When the coronavirus SARS-CoV-2 (Covid-19) burst upon the world last winter, scientists were not anticipating the virus to mutate frequently. The new coronavirus is an RNA virus: a collection of genetic material packed inside a protein shell. Once an RNA virus comes in contact with a host, it starts to make new copies of itself that can go on to infect other cells. In the coronavirus, these mutations happen in the form of deletion and occur from changes in the spikes proteins or outward protrusions on the surface of the virus. These spike proteins act as receptor-binding proteins, which behave as cell “invaders.” Scientists are worried about extreme changes to the virus’s spike proteins. A large mutation in this virus would cause a significant change in these spike proteins’ shape. A significant mutation would make vaccines less effective because the new spike protein shape may allow it to bind to the cell. Consequently, vaccinations would have to be updated more frequently, similar to how the flu vaccine has to be updated once in a while. 

Several countries such as South Africa, Denmark, Japan, and Brazil all reported detecting slightly different Covid variants. One of the most alarming variants is called B.1.1.7. Experts say that this variant has an increased risk of death. The B.1.1.7 variant was first detected in a patient in Kent, England, in September of 2020. It quickly spread to London. According to Msn, the U.K.’s Prime Minister Boris Johnson said, “It’s been both frustrating and alarming to see the speed with which the new variant is spreading.” Early analysis of this mutation mentioned that in addition to being more deadly, this strain of Covid-19 is also 50 – 70 percent more transmissible. This higher virus transmission rate will likely lead to a collapse in the overburdened healthcare system as there are currently shortages of hospital beds, ventilators, intensive care units, and staff. Moreover, the B.1.1.7 virus entered several countries, including the United States of America where this variant is spreading rapidly. The Center of Disease Control and Prevention (CDC) has warned that this mutation could become the predominant source for all infections in the United States by March. The CDC is working around the clock to monitor variants using genome research and other advanced mechanisms.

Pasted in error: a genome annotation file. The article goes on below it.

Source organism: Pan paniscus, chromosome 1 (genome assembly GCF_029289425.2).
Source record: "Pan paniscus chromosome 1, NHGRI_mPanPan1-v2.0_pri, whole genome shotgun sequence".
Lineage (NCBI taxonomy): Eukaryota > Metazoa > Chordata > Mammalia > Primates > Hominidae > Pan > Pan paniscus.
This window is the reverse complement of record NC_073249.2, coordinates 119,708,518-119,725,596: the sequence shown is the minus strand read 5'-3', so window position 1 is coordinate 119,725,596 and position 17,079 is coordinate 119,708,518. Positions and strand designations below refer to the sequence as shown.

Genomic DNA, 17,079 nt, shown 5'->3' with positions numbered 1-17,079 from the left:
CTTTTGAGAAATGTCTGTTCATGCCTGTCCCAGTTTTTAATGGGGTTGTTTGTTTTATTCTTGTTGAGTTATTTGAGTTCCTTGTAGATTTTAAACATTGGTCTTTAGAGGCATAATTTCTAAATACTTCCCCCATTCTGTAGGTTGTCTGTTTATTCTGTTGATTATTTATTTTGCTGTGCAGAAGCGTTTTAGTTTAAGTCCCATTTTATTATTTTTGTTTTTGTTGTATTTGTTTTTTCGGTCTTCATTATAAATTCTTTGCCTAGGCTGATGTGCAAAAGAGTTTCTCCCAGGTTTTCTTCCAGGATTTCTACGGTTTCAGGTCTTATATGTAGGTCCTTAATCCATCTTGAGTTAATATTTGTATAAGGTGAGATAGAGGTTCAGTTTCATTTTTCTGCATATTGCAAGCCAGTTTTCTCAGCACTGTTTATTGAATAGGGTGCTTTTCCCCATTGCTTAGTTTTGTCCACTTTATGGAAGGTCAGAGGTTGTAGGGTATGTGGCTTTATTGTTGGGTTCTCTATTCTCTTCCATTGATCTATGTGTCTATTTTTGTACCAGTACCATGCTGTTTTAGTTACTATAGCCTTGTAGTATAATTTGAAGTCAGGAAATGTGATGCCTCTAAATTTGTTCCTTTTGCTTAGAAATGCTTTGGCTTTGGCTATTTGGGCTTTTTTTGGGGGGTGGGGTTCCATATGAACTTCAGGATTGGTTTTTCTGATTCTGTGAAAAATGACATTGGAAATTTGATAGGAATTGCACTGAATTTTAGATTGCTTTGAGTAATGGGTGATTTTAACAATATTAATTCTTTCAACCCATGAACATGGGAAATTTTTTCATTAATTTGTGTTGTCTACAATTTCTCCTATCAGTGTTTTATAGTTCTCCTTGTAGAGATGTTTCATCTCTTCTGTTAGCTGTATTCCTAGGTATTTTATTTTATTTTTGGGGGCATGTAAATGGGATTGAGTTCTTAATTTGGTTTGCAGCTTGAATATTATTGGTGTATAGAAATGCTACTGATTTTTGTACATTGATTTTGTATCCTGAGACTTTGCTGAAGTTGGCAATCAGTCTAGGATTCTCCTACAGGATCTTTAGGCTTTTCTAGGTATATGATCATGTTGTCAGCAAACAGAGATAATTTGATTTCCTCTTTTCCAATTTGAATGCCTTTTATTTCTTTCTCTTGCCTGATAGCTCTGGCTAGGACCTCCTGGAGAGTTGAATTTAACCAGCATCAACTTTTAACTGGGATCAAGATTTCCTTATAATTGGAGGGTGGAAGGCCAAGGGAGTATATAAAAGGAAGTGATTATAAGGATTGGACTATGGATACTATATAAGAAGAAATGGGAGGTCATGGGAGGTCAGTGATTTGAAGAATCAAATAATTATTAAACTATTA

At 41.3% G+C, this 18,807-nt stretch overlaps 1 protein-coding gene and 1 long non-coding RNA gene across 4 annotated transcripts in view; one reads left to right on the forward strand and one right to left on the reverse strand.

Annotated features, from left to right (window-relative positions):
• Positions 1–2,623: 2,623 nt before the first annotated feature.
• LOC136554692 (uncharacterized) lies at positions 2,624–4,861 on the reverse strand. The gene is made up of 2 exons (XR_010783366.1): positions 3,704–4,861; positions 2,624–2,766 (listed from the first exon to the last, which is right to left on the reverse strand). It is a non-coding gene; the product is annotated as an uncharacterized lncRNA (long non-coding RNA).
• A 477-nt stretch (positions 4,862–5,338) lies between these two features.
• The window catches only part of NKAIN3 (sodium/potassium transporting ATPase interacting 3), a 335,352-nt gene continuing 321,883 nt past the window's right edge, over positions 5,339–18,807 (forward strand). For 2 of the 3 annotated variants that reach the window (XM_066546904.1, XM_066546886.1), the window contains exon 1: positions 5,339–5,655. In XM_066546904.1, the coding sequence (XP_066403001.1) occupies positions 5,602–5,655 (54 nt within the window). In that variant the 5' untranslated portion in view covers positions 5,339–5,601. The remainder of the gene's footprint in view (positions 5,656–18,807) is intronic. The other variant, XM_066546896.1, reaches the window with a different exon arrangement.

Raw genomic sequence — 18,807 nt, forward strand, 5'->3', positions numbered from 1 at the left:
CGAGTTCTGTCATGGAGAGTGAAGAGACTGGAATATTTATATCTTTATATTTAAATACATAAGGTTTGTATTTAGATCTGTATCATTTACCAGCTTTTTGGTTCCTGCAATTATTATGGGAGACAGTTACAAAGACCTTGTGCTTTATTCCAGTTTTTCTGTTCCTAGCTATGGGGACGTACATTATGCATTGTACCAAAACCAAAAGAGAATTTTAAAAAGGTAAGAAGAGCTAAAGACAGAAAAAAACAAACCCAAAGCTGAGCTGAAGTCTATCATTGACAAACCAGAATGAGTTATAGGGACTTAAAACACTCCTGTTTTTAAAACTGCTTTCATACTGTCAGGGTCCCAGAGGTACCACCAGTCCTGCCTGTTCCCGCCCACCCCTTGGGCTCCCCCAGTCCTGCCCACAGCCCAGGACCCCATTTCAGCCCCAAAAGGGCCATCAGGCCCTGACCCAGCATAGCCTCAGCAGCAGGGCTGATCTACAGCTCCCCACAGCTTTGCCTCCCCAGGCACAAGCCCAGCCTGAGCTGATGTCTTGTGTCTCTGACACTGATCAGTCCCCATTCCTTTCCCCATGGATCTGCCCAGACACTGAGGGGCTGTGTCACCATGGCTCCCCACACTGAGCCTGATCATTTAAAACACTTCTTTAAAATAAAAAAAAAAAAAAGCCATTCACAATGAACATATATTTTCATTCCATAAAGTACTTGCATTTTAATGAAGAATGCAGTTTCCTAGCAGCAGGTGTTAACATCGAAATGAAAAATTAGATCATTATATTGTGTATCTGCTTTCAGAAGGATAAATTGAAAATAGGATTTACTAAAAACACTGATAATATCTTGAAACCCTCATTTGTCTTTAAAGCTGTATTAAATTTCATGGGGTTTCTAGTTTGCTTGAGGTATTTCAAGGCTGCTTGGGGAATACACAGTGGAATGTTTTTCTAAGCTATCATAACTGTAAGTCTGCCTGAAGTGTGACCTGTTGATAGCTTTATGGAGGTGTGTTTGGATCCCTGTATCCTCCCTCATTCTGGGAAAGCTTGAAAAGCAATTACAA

Another alarming variant is called B.1.351. Informally known as the “South African” variant, this highly transmissible variant was first detected in early December of 2020 and later in the United States on January 28, 2021. In a recent interview on CNBC, Scott Gottlieb, the former director of the FDA said, “The South Africa variant is very concerning right now because it does appear that it may obviate some of our medical countermeasures, particularly the antibody drugs.” In other words, this mutation may challenge the current treatments in place to help contain and limit the spread of this virus. 

On February 16th, Mass.gov.com wrote, “The Massachusetts Department of Public Health (DPH) today announced the first case of the B.1.351 COVID-19 variant identified in the Commonwealth. Genetic sequencing completed at the Broad Institute on behalf of DPH has confirmed the variant, which was originally identified in South Africa”. In addition, CBS Boston wrote, “The Massachusetts Department of Public Health announced there are 19 more cases of the coronavirus B.1.1.7 variant in the state. Now there’s more than 29 cases of the variant in Massachusetts, which was originally found in the United Kingdom”.  The B.1.1.7 variant was detected mostly in Worcester and Norfolk Country. Msn.com stated,“In addition…there have been six in Norfolk County, two in Middlesex County, two in Plymouth County, one in Suffolk County and one in Hampden County”. Wellesley (Norfolk Country) was one of the towns the B.1.1.7 variant was found. With this variant’s high infection rate, the fact that it is in Wellesley means that it poses a significant threat to surrounding towns like Concord. Thus, as students and faculty at CA we must strictly adhere to Covid guidelines: practicing social distancing, routinely receiving our Covid-tests, wearing masks, and always remembering to use hand sanitizer.